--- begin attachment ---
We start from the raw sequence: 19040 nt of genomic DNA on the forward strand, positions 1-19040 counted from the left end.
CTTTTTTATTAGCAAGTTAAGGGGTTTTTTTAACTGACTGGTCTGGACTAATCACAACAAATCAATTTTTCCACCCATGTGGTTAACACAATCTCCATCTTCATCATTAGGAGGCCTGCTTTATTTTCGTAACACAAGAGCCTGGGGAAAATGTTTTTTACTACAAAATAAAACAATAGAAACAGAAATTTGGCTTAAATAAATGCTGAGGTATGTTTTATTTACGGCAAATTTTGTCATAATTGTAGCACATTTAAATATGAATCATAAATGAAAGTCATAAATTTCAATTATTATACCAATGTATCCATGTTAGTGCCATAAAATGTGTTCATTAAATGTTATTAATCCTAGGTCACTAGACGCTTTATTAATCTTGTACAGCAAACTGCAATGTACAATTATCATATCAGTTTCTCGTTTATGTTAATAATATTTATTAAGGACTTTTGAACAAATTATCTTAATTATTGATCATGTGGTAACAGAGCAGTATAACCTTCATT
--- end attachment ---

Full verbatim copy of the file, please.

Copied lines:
We start from the raw sequence: 19040 nt of genomic DNA on the forward strand, positions 1-19040 counted from the left end.
CTTTTTTATTAGCAAGTTAAGGGGTTTTTTTAACTGACTGGTCTGGACTAATCACAACAAATCAATTTTTCCACCCATGTGGTTAACACAATCTCCATCTTCATCATTAGGAGGCCTGCTTTATTTTCGTAACACAAGAGCCTGGGGAAAATGTTTTTTACTACAAAATAAAACAATAGAAACAGAAATTTGGCTTAAATAAATGCTGAGGTATGTTTTATTTACGGCAAATTTTGTCATAATTGTAGCACATTTAAATATGAATCATAAATGAAAGTCATAAATTTCAATTATTATACCAATGTATCCATGTTAGTGCCATAAAATGTGTTCATTAAATGTTATTAATCCTAGGTCACTAGACGCTTTATTAATCTTGTACAGCAAACTGCAATGTACAATTATCATATCAGTTTCTCGTTTATGTTAATAATATTTATTAAGGACTTTTGAACAAATTATCTTAATTATTGATCATGTGGTAACAGAGCAGTATAACCTTCATT